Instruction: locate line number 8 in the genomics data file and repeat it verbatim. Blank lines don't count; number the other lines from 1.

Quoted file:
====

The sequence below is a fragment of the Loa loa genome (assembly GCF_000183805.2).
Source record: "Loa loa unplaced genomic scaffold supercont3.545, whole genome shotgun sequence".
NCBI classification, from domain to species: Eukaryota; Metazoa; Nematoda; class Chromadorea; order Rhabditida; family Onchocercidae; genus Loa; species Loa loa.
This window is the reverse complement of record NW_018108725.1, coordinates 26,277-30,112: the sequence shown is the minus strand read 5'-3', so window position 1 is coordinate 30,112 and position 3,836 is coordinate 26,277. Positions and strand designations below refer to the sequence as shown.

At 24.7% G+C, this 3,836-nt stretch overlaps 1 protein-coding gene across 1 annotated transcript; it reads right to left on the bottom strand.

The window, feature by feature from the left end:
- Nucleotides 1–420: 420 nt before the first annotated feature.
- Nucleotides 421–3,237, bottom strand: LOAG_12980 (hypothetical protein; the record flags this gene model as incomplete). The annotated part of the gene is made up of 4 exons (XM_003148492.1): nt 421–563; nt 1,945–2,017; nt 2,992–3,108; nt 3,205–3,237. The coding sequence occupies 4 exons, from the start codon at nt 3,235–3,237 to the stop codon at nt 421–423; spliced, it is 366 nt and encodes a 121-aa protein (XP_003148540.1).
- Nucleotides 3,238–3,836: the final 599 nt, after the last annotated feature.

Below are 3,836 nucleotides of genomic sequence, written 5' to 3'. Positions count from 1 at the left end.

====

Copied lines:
- Nucleotides 421–3,237, bottom strand: LOAG_12980 (hypothetical protein; the record flags this gene model as incomplete). The annotated part of the gene is made up of 4 exons (XM_003148492.1): nt 421–563; nt 1,945–2,017; nt 2,992–3,108; nt 3,205–3,237. The coding sequence occupies 4 exons, from the start codon at nt 3,235–3,237 to the stop codon at nt 421–423; spliced, it is 366 nt and encodes a 121-aa protein (XP_003148540.1).